Japan’s nuclear power regulator, on Wednesday, lifted an operational ban it imposed on Tokyo Electric Power’s massive Kashiwazaki-Kariwa power plant two years ago, clearing the path for it to resume a process towards a restart. Tepco has been eager to bring the world’s largest atomic power plant back online to slash operating costs, but a resumption still needs local consent in Niigata prefecture, on the Sea of Japan coast.
With a capacity of 8,212 megawatts (MW), the plant has been offline since around 2011, when the Fukushima disaster prompted the eventual shutdown of all nuclear power plants in Japan at the time.
Why NRA imposed a ban
In 2021, the Nuclear Regulation Authority (NRA) barred Tepco from operating Kashiwazaki-Kariwa, its only operable atomic power station, due to safety breaches including the failure to protect nuclear materials and missteps that led to an unauthorised staff member accessing sensitive areas of the plant.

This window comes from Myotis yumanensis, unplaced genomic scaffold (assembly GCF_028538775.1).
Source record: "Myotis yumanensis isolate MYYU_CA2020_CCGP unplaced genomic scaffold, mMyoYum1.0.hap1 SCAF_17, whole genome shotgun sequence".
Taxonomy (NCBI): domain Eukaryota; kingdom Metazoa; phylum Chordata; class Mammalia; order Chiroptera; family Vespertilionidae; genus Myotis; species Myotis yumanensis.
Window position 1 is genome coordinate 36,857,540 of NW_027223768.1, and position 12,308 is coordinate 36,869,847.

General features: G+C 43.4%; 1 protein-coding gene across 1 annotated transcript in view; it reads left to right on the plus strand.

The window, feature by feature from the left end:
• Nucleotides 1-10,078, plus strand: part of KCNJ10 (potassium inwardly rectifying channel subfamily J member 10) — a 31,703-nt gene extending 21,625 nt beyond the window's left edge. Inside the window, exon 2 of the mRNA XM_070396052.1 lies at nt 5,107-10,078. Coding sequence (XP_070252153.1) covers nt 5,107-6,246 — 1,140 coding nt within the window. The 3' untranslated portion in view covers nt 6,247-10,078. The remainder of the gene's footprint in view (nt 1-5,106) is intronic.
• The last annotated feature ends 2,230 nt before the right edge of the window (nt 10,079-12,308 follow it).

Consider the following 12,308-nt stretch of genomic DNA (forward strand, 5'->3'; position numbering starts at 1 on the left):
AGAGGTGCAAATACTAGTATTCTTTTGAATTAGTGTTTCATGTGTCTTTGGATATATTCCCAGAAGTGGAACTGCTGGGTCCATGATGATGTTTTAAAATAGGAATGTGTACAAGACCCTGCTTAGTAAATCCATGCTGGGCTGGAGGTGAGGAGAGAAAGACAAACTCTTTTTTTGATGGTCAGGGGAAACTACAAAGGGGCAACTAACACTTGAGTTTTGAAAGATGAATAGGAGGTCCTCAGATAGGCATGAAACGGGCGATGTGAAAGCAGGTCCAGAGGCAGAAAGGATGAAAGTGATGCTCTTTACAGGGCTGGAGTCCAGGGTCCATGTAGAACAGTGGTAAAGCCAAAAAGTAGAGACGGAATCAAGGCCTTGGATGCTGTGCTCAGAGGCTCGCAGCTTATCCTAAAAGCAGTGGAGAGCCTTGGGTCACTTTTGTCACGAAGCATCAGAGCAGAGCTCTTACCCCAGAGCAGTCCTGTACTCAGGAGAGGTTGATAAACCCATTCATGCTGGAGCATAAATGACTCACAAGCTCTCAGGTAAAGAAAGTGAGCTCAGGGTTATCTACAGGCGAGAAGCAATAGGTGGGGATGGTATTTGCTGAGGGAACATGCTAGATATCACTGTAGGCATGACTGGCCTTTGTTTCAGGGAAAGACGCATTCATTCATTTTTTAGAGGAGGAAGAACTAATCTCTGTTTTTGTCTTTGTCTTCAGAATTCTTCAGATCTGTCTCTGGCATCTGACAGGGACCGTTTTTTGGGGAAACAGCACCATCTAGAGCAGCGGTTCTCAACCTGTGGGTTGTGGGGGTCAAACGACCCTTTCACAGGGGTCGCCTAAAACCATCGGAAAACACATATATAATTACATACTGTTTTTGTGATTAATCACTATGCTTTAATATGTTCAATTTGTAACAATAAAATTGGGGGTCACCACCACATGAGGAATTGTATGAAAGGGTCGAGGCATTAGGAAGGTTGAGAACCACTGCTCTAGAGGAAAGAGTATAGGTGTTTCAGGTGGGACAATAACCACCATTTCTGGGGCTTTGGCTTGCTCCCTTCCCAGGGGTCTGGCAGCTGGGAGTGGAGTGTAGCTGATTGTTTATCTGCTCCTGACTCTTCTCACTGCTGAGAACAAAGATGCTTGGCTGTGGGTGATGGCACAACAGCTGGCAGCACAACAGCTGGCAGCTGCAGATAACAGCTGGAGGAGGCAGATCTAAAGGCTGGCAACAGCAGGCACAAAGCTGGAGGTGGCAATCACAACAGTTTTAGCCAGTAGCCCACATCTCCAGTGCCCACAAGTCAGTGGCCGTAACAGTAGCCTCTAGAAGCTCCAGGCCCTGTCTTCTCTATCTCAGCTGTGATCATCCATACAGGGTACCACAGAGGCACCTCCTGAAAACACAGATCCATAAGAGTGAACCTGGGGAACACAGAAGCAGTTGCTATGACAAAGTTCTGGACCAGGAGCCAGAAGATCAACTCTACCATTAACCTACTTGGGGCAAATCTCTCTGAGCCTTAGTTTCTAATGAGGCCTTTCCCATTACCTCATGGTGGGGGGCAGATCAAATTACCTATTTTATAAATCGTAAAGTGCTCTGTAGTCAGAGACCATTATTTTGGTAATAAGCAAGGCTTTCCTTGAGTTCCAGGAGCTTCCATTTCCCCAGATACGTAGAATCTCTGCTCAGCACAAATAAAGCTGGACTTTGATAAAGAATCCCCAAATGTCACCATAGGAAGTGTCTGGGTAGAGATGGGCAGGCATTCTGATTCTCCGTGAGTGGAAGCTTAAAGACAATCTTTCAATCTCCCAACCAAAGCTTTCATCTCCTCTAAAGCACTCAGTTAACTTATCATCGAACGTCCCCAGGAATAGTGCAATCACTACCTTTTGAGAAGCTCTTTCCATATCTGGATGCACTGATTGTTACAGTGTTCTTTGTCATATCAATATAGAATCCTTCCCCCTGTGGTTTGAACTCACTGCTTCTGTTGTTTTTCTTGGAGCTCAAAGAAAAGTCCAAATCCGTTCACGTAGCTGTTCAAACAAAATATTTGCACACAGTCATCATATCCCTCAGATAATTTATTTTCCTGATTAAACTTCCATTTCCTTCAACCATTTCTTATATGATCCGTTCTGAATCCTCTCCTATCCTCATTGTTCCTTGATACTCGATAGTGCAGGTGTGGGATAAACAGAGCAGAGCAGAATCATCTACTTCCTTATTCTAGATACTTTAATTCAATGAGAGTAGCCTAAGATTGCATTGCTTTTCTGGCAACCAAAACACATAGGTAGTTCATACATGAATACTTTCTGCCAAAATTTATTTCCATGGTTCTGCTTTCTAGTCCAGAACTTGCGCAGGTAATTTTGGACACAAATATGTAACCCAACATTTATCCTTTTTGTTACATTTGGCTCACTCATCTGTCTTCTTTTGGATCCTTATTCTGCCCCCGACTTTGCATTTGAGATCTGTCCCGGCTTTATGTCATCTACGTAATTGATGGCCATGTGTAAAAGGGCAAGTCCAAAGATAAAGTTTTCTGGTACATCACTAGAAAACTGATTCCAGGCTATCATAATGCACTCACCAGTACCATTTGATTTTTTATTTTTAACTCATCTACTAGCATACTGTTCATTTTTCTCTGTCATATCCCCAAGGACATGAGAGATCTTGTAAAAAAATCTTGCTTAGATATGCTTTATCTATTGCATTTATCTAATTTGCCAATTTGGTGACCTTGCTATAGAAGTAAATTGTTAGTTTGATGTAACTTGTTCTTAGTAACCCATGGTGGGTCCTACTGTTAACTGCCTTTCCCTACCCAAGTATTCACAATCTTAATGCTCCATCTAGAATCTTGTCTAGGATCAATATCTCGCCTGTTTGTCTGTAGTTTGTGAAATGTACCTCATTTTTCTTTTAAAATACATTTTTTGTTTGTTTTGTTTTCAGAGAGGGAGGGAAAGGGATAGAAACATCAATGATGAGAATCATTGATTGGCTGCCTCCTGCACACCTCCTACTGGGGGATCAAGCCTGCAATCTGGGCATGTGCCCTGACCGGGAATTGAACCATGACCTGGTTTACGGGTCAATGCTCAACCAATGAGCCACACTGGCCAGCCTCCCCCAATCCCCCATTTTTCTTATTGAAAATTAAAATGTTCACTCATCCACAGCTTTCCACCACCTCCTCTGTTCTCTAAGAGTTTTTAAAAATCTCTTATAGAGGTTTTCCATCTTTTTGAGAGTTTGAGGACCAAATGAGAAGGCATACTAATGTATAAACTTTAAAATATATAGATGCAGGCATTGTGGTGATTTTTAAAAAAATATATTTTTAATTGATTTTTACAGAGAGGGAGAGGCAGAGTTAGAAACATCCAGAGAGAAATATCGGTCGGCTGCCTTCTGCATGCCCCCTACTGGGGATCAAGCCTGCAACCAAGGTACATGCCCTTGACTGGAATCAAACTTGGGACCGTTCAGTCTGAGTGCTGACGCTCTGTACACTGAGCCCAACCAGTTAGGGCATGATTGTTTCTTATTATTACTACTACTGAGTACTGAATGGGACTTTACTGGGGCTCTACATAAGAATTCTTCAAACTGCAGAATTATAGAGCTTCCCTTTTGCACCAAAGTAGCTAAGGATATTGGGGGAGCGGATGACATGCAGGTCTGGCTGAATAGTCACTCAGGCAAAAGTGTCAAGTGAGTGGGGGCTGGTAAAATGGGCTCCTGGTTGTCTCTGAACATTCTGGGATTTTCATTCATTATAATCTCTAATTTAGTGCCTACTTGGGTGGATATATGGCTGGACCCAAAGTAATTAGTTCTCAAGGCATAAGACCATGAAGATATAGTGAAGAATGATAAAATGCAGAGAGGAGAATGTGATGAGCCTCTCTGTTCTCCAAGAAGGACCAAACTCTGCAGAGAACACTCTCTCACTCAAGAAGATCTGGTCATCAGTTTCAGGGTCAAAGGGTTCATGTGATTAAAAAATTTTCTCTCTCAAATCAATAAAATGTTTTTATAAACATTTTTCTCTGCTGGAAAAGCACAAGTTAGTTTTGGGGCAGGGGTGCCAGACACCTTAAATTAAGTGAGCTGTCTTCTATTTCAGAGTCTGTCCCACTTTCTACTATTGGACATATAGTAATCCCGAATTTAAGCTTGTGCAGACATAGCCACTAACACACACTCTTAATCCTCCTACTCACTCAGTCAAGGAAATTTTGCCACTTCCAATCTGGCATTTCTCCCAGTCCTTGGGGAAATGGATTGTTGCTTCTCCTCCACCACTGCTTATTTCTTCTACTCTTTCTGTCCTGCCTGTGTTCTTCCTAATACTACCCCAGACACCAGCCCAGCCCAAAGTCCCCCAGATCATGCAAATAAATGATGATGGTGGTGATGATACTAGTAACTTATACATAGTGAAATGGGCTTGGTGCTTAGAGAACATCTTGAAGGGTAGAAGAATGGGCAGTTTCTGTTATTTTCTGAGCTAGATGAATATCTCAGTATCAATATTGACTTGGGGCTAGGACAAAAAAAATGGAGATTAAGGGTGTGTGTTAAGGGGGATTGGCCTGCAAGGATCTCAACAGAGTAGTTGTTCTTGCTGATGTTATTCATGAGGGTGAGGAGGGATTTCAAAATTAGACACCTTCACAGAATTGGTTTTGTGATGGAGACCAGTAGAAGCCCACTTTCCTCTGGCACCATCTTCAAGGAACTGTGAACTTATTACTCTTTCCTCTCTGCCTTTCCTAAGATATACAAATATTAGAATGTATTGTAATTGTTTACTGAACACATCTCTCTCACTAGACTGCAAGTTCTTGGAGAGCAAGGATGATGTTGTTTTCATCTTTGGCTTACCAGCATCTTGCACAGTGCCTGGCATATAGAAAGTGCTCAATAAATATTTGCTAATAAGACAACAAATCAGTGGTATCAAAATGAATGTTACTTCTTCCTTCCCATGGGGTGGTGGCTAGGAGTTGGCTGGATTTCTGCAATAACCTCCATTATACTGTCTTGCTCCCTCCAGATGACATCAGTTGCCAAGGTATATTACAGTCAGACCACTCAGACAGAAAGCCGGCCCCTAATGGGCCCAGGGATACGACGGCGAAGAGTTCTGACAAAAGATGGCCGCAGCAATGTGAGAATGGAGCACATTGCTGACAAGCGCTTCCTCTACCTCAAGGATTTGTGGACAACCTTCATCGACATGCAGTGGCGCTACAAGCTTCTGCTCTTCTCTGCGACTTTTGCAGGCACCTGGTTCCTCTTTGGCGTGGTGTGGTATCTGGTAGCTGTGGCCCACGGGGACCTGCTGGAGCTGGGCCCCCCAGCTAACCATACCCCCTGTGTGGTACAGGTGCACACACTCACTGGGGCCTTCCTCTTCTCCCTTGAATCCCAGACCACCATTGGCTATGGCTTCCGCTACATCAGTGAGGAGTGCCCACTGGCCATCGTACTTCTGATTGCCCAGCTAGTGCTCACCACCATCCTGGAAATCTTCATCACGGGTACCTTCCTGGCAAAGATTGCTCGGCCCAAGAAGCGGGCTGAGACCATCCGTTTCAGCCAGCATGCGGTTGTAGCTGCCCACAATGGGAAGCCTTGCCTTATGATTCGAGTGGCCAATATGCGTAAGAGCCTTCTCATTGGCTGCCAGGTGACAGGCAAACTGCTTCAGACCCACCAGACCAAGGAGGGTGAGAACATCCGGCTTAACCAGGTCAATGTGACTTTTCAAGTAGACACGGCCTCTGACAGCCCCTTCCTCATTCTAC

Citing improvements in the safety management system, the NRA on Wednesday lifted a corrective action order that had prevented Tepco from transporting new uranium fuel to the plant or loading fuel rods into its reactors – effectively blocking a resumption.
Shares in Tepco had risen sharply after the NRA indicated early this month that it would consider lifting the operational ban after conducting an on-site inspection and meeting with the company’s president.